Daniel Costa, distinguished professor of ecology and evolutionary biology, has been appointed to serve as the next director of the Institute of Marine Sciences (IMS), beginning in July 2019.
Costa is an internationally recognized expert on the physiology, ecology, and behavior of marine mammals, with work founded on a deep understanding of oceanography and Earth history. He has been a pioneer in the development and use of electronic tags to track the movements and behavior of marine mammals and to gather oceanographic data. He has also served in leadership positions at the campus, national, and international level.
After earning a B.A. in zoology at UCLA and his Ph.D. in biology at UC Santa Cruz, Costa was a postdoctoral scholar at Scripps Institution of Oceanography before returning to UC Santa Cruz as an IMS research biologist in 1983. He was appointed to the faculty as an associate professor in 1991.
“Given his history, Dan has a profound knowledge of the key role that IMS plays in fostering and amplifying interdisciplinary marine and coastal research at UC Santa Cruz,” said Paul Koch, dean of physical and biological sciences, in a message announcing the appointment.
Costa said he wants to continue developing the collaborative atmosphere that has long been a strength of the IMS.
“The IMS brings together the marine science expertise we have across departments and creates tremendous opportunities to share and collaborate,” he said. “My career really developed within the IMS, so it’s a great honor for me to continue the legacy built by people like Bill Doyle and Gary Griggs and Pete Raimondi.”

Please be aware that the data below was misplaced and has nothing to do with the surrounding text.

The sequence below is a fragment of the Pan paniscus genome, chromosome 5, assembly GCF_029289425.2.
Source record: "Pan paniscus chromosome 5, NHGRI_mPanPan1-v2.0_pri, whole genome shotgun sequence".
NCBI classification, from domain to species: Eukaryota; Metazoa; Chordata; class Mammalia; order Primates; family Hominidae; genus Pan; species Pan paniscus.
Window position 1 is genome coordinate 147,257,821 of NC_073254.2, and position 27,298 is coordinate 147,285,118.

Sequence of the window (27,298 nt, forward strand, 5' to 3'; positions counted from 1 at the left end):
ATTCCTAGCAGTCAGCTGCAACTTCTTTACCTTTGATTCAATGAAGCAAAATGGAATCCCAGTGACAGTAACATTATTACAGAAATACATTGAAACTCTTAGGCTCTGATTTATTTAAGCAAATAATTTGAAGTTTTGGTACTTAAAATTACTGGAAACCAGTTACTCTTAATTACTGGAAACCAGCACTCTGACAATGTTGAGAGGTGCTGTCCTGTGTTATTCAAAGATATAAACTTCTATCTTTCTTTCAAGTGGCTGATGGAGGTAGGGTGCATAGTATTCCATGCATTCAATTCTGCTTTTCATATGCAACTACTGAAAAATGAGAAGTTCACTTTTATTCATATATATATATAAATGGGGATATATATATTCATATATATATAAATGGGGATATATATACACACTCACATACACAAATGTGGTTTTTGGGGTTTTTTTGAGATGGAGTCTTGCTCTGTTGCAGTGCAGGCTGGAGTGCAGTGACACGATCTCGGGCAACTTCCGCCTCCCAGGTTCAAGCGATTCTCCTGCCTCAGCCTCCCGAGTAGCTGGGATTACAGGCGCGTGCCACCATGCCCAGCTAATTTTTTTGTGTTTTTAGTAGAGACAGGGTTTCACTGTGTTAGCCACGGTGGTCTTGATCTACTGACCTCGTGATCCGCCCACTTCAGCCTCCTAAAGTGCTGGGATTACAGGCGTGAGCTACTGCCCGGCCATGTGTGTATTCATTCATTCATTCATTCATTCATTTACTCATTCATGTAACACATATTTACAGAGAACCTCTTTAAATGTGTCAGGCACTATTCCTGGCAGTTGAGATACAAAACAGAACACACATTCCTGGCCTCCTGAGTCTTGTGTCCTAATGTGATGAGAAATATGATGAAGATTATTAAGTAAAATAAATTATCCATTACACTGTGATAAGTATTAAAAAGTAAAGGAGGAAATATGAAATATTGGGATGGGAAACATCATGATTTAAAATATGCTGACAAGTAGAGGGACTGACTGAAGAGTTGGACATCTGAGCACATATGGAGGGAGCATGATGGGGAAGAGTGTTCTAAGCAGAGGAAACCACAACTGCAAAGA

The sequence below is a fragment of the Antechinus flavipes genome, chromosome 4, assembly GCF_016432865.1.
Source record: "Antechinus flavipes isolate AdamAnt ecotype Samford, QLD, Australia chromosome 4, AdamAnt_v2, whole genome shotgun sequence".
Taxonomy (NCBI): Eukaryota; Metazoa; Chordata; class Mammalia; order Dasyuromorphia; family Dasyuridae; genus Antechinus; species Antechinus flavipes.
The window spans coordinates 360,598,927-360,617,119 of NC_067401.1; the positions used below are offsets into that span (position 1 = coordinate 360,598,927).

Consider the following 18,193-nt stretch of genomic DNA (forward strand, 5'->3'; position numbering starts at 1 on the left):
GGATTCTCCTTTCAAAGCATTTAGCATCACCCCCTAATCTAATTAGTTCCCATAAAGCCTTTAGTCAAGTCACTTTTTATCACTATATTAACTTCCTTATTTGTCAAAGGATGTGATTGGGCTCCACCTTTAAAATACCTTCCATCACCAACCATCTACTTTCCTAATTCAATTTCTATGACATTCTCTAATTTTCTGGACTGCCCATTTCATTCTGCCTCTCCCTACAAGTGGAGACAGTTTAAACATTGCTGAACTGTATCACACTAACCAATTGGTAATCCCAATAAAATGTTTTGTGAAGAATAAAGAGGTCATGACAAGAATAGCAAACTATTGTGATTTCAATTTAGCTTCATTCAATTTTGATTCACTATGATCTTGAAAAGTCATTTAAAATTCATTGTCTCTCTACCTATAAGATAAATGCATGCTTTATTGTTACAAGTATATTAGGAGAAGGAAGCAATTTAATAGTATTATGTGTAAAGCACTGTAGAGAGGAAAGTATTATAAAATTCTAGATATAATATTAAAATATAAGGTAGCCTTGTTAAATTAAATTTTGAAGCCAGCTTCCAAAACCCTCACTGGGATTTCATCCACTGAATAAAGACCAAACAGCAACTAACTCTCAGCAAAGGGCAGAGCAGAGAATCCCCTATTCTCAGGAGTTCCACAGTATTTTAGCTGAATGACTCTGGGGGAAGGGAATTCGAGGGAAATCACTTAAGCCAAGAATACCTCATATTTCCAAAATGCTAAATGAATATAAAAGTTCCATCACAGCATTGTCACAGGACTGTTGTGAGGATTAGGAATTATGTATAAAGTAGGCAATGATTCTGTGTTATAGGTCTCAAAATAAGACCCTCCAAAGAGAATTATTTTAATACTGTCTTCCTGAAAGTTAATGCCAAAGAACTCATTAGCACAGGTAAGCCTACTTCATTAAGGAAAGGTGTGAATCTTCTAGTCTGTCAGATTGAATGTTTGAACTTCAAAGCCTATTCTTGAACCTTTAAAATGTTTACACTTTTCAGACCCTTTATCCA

Costa will take the helm from Raimondi, professor of ecology and evolutionary biology, who served as interim director of the IMS from 2017 to 2019. Koch noted that Raimondi, having served as department chair for over a decade, had made it clear he was not interested in a long-term appointment as IMS director.
Established in 1976 as the Center for Coastal Marine Studies, the IMS is an interdisciplinary research unit supporting a diverse group of faculty and researchers working on marine biology, coastal ecology, fisheries and fishery management, ocean processes, marine toxicology, and marine geology. IMS researchers have earned international recognition as experts on marine mammals and seabirds, coastal ecosystems, marine protected areas, harmful algal blooms, climate change, sea level rise, and other topics.
The institute provides state-of-the-art facilities both on the main UCSC campus and at the Coastal Science Campus, which has grown dramatically since Long Marine Laboratory opened in 1978.
“It’s a really vibrant place now, and the whole marine mammal facility is brand new and gorgeous,” said Costa, who came to UCSC as a graduate student before Long Marine Lab and the IMS even existed. “I’ve watched it grow and develop from the start, and I look forward to helping the IMS move to the next stage.”
A fellow of the California Academy of Sciences, Costa held the Ida Benson Lynn Chair in Ocean Health at UC Santa Cruz from 2008 to 2013. He has served on the U.S. Ocean Resources and Research Advisory Panel and as a program manager for the Office of Naval Research. Costa has also held leadership positions on large multi-institutional projects and research consortia, such as the Tagging of Pacific Predators (TOPP) program, which he co-founded, the Southern Ocean Observing System, and the Central and Northern California Ocean Observing System. He received the Antarctica Service Medal, and Costa Spur in Antarctica was named in his honor in 2006.